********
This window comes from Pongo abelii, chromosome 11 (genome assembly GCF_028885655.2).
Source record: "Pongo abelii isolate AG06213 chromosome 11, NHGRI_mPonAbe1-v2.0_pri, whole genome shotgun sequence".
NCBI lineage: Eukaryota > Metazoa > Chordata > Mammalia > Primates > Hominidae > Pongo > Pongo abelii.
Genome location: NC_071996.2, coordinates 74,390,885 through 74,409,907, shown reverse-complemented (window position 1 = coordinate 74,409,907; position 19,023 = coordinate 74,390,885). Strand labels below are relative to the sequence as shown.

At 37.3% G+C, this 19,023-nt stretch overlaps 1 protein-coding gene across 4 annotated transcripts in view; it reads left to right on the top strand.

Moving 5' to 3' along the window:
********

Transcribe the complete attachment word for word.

This window comes from Pongo abelii, chromosome 11 (genome assembly GCF_028885655.2).
Source record: "Pongo abelii isolate AG06213 chromosome 11, NHGRI_mPonAbe1-v2.0_pri, whole genome shotgun sequence".
NCBI lineage: Eukaryota > Metazoa > Chordata > Mammalia > Primates > Hominidae > Pongo > Pongo abelii.
Genome location: NC_071996.2, coordinates 74,390,885 through 74,409,907, shown reverse-complemented (window position 1 = coordinate 74,409,907; position 19,023 = coordinate 74,390,885). Strand labels below are relative to the sequence as shown.

At 37.3% G+C, this 19,023-nt stretch overlaps 1 protein-coding gene across 4 annotated transcripts in view; it reads left to right on the top strand.

Moving 5' to 3' along the window: